Friday, July 03, 2009

Public Enemies

There are two scenes in Michael Mann's new film Public Enemies that stand out because of their complexity and interesting points of view. In both, which occur towards the end of the film, Johnny Depp, who embodies Public Enemy No. 1 John Dillinger with a subtlety that we have not seen from this actor in quite a while, becomes a kind of spectator joining us in the visual creative process of the film. In the first, Dillinger enters a Chicago building and walks right inside the special crime unit that bears his own name right on the door. Once inside, he ambles through the FBI's semi-deserted office, and through maps and pictures that document his own crime history and recap the earlier scenes and characters of the film. Depp ambles through the office like a stranger in a strange land, as if he had landed on another planet where the faces are recognizable but the language is not. Exhilarated that he has entered the holy of holiest, and fascinated as he witnesses his life translated into the foreign jargon of G-Men, Johnny Depp's expression is priceless. As he observes the photographs of his dead associates and the POV camera rests on his own mug shot (the only one not bearing a stamp that says "Deceased") that poignant existential moment ought to be the scene's payoff. But Mann has another trick up his sleeve. Johnny Depp turns around and realizes that the emptiness of the office is due to the fact that the G-men have dropped everything, and are gathered around a radio listening to a baseball game. The scene finally comes to a climax when Depp boldly asks them for the score, and he gets an answer without a single agent raising his head from the radio. The second scene is a little more problematic. In the film's climactic sequence, Dillinger has gone to the movies and the FBI has been tipped-off and are waiting for him outside the theater. Inside the movie house, Hollywood greatness is running through the projector. The silvery images of Myrna Loy, William Powell, and Clark Gable flicker by our eyes as well as Depp's. As he watches MGM's Manhattan Melodrama, a tale of the friendship between crook Gable and governor of New York Powell that ends with Gable going to the electric chair and refusing Powell's pardon, Johnny Depp's eyes are filled with wonder, as are our own. In Gable, Dillinger sees a romanticized picture of himself, as we ourselves witness the final scenes of a romanticized life of John Dillinger. But beyond this, there is something else, something deeper in Johnny Depp's eyes. Quite frankly, a look that shouldn't be there. There is way too much of the film buff on his face. He is sitting in a 1934 theatre with the look of a Columbia Film School graduate. Was John Dillinger really that much of a film lover, and would he have shown it the way that Depp does? Depp's enraptured gaze can easily label him as a Jacques Derrida deconstructionist, or an avid collector of back-issues of Cahiers du Cinéma more than a 1930's Depression era mid-westerner out for a night on the town.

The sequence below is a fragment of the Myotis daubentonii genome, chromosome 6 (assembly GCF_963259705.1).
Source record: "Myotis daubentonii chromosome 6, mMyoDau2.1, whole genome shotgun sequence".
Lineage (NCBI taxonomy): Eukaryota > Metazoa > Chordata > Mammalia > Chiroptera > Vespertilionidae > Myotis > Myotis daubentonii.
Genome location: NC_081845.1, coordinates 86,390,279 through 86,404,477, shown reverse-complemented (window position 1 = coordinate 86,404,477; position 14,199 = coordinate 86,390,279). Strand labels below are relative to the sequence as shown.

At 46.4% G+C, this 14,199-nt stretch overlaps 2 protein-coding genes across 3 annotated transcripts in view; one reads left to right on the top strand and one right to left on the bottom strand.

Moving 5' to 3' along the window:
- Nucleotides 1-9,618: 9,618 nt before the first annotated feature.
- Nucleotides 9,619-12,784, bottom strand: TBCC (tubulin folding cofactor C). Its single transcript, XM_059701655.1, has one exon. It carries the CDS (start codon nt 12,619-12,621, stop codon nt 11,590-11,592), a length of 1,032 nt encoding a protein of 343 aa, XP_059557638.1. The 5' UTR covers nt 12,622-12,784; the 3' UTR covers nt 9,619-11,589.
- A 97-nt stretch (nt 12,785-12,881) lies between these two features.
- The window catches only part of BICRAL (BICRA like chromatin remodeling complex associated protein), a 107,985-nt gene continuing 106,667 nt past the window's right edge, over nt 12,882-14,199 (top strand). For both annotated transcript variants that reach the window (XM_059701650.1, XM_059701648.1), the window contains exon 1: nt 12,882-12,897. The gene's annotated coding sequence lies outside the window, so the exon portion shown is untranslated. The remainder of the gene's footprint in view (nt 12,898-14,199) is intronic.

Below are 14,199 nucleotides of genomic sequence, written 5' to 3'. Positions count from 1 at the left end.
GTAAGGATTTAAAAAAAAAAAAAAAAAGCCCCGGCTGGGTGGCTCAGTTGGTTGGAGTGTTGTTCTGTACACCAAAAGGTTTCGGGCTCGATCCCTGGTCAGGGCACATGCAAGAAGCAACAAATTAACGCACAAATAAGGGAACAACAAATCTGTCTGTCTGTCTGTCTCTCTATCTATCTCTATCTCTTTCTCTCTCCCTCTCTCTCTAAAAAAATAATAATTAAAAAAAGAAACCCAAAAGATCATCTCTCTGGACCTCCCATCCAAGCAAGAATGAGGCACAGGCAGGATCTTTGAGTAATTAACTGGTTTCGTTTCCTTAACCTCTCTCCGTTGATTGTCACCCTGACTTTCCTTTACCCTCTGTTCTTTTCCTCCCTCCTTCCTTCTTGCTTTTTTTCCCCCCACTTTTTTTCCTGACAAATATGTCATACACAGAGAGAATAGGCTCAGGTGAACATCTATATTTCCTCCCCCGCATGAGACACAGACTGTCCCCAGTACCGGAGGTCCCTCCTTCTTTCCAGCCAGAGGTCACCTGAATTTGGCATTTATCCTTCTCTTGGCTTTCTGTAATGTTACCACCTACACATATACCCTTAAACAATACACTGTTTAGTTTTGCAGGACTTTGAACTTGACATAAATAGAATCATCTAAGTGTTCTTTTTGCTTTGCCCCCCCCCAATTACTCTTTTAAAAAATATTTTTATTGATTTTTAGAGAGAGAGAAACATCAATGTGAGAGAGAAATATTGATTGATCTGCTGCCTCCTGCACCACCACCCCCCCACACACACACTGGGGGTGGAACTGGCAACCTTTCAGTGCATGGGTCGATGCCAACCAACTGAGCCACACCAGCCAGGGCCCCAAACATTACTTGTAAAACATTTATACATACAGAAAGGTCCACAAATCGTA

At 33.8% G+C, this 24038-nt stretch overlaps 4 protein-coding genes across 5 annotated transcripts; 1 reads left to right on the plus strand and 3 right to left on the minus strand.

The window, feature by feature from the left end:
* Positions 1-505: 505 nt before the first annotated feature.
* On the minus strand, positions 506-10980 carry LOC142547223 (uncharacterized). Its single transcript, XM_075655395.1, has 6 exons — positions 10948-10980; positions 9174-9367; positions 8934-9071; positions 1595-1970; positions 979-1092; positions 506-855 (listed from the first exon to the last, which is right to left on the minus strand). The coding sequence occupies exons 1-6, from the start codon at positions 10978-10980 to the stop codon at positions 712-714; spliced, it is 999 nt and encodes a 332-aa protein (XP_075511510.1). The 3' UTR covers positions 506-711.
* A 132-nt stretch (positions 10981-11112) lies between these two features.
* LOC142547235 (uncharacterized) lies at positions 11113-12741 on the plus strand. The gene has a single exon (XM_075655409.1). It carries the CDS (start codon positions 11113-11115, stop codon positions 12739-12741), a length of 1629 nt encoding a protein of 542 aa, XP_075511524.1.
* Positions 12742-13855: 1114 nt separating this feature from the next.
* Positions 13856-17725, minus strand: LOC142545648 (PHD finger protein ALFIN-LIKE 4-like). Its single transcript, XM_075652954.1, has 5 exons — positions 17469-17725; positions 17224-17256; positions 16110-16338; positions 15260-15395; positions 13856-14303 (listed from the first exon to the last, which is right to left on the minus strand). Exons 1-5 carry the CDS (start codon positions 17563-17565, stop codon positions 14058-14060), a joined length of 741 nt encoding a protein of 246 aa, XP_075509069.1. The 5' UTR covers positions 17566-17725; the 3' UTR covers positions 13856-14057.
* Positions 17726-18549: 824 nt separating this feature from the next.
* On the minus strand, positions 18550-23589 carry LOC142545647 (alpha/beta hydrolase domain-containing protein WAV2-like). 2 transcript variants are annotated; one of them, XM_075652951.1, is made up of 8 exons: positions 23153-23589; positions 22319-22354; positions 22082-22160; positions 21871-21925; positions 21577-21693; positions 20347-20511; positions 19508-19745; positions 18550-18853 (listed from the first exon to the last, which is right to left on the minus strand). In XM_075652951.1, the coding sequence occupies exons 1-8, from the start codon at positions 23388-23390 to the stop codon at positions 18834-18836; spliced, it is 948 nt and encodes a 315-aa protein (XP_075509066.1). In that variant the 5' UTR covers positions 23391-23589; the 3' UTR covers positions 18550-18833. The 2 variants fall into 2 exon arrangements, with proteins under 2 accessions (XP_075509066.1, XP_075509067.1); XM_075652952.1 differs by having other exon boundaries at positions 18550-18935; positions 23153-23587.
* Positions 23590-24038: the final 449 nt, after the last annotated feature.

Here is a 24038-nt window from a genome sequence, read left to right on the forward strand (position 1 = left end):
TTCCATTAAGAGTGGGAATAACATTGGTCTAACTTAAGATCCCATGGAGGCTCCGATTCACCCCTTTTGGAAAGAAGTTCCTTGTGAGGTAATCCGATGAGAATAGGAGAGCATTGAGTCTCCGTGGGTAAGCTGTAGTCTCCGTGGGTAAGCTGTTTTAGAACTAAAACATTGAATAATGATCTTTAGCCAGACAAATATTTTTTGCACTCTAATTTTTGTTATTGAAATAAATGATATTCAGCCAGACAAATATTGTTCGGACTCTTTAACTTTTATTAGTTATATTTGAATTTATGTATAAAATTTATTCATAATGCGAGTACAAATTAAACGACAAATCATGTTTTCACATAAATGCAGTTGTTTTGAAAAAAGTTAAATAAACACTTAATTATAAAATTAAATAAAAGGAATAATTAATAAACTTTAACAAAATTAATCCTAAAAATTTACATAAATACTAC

But any movie called Public Enemies is referential to the world of film. Its title is inspired by the greatest of all the Warner Brothers gangster films (The Public Enemy), and following this postmodern tip of the hat, Public Enemies is also about Bonnie and Clyde, as well as Miller's Crossing and Mr. Mann's own The Last of the Mohicans, a film that was based on the screenplay of the 1936 version and which was also shot by the great cinematographer Dante Spinotti.

Spinotti's outstanding and revolutionary digital cinematography along with Johnny Depp's understated performances are just two of the many things to recommend in Public Enemies. Christian Bale is enigmatic and chilling as G-Men Melvin Purvis and Marion Cotillard plays Billie Frechette, as the most faithful and trusting gun moll in the history of crime drama. As head of the newly-formed FBI, Billy Crudup is almost unrecognizable as J. Edgar Hoover, and there are also fine, if fleeting performances by Channing Tatum as Pretty Boy Floyd, Giovanni Rabisi as Alvin Karpis, and a blink and you'll miss her turn for Diana Krall as a Torch Singer at a club. This last bit is wildly reminiscent of Rufus Wainwright's cameo as a Cocoanut grove singer in Martin Scorsese's The Aviator.

Like Martin Scorsese, Michael Mann is a good student of film, meaning that he knows how to avoid Brian De Palma "excessive borrowings" and make a good movie that manages to capture the flavor of another age and time. Public Enemies is no exception: a fine historical gangster film that entertains and often makes one ponder about our never-ending love of gangsters and the Underworld.

1 comment:

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